Freezing temperatures to exit ahead of next rain
Cool temperatures will persist through much of the week. Sunshine will not.
Today and Tonight: Beyond a freezing morning, expect plenty of afternoon sunshine through Tuesday. Winds will remain light and northeasterly and therefore high temperatures will not go too far above 50 degrees. The low temperature forecast is tricky for Tuesday night. Some clouds are expected to advance in from the west before daybreak. The clouds would hold thermometers just above 32 degrees except for a few isolated pockets north and east of Baton Rouge. If the clouds arrival is delayed, a brief freeze is possible elsewhere.
Up Next: Dry surface air will keep rain chances at zero through Wednesday. However, a warm front will lift into the region from the southwest. Clouds will thicken through the day thereby keeping thermometers well below average in the 50s. Rain is expected to develop overnight into Thursday.
A surface low and cold front will cross the Baton Rouge area, producing showers and possibly embedded thunderstorms throughout most of the day. Fortunately, the storm system will only stick around for about 24 hours; the cold front will sweep through on Friday morning and clear the area out in time for next weekend.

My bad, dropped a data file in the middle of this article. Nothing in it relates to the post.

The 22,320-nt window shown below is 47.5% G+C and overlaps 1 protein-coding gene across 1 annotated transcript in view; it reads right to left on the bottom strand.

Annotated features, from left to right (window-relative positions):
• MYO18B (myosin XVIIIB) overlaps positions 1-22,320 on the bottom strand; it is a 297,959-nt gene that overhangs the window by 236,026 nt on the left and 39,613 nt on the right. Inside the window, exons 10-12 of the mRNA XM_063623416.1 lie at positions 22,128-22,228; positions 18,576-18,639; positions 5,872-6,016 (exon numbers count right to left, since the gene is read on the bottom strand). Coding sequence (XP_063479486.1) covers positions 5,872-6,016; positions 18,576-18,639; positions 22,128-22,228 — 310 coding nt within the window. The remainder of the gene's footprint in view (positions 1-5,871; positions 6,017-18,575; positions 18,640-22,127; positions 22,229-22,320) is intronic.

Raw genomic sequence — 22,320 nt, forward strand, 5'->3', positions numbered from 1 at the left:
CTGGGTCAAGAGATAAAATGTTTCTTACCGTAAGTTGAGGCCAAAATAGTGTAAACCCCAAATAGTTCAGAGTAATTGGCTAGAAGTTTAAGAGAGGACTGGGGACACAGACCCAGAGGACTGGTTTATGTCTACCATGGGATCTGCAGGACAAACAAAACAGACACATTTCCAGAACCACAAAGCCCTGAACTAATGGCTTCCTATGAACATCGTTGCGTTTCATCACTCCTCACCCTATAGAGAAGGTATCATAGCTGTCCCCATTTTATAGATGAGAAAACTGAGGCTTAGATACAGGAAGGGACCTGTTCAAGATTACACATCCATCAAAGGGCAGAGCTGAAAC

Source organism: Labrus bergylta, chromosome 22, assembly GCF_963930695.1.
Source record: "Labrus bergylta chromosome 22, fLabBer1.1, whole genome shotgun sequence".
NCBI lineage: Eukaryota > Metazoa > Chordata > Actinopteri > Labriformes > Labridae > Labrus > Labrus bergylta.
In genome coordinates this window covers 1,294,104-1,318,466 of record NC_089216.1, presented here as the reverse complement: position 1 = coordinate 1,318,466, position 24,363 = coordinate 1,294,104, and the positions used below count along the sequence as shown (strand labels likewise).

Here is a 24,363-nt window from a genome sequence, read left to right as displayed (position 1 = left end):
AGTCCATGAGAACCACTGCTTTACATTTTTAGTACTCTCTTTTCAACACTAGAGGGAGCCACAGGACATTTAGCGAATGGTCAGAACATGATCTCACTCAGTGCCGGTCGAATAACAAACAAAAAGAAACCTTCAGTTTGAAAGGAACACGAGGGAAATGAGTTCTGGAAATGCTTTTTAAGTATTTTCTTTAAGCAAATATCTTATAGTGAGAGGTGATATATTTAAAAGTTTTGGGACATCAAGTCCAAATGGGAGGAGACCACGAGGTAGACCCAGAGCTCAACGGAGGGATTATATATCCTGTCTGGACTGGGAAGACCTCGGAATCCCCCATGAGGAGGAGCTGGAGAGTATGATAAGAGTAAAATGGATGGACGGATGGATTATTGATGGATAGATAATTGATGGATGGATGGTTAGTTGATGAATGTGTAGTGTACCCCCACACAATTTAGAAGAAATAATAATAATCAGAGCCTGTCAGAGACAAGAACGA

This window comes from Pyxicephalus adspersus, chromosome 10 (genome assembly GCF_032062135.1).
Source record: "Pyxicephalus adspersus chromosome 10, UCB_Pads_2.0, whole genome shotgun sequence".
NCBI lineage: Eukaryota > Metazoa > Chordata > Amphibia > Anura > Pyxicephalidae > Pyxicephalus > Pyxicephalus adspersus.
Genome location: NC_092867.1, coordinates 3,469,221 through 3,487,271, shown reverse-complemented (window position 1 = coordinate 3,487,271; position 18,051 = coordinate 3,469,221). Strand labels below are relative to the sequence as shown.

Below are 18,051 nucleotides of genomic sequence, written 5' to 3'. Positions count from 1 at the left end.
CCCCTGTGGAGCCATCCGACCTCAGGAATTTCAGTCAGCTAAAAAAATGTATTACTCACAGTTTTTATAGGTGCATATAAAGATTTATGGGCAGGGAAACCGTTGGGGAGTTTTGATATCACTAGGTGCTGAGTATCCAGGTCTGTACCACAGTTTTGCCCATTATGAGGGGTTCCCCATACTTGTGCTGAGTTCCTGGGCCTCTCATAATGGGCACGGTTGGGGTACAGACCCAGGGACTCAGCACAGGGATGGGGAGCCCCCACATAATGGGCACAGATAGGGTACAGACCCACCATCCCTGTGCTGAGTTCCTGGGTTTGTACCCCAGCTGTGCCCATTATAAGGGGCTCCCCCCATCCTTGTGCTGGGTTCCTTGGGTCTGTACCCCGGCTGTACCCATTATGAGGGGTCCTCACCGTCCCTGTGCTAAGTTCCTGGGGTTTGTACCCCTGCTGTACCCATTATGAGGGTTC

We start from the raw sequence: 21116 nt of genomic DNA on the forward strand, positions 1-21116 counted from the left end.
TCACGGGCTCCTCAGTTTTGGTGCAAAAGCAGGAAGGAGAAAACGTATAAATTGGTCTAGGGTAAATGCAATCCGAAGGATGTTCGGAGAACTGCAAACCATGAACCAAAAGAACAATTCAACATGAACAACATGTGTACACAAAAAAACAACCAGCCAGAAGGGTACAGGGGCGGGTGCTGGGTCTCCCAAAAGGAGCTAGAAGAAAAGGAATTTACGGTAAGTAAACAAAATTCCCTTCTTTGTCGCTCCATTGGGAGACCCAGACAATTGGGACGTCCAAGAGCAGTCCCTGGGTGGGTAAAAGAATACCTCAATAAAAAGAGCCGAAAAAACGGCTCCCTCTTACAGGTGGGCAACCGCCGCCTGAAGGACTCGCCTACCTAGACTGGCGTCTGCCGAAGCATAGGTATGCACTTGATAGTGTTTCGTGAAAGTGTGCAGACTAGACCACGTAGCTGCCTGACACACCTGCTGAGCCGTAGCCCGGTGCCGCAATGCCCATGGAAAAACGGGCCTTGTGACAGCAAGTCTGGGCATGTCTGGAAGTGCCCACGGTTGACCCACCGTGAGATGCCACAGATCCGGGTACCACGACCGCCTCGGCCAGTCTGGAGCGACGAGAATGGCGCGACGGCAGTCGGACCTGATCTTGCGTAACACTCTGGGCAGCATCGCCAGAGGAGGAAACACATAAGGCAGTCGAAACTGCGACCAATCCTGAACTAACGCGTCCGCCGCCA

Tuesday morning water vapor imagery revealed a deep plume of moisture streaming into the Southwest U.S. from the Pacific Ocean. Rain had begun across Arizona with mid to high clouds eastward into central Texas. These clouds will overspread the area overnight into Wednesday and should arrive just in time to prevent most locations along and south of I-12 from reaching freezing. Despite the advance in clouds, the mid to low levels of the atmosphere will be too dry for any rain to develop during the daylight hours of Wednesday. As winds turn more southeasterly Wednesday night, low level moisture will arrive. Showers will develop from southwest to northeast overnight and should overtake most of the area by sunrise Thursday. Onshore flow and rising dew points will keep thermometers in the 40s and 50s. An upper level trough and associated surface frontal system will move across the area on Thursday maintaining unsettled weather. Working with ample moisture, these features will produce enough lift for steady periods of rain. There could be some thunderstorms development but low instability and shear make the threat for severe weather very low. Thermometers could sneak up into the 60s due to the brief advance of Gulf moisture. The whole complex will shift east by Friday and expect a nice drying trend leading into the weekend. Because the storm system has Pacific and not Canadian origins, no significant cooling will occur behind the front. Near average temperatures are projected for the weekend.
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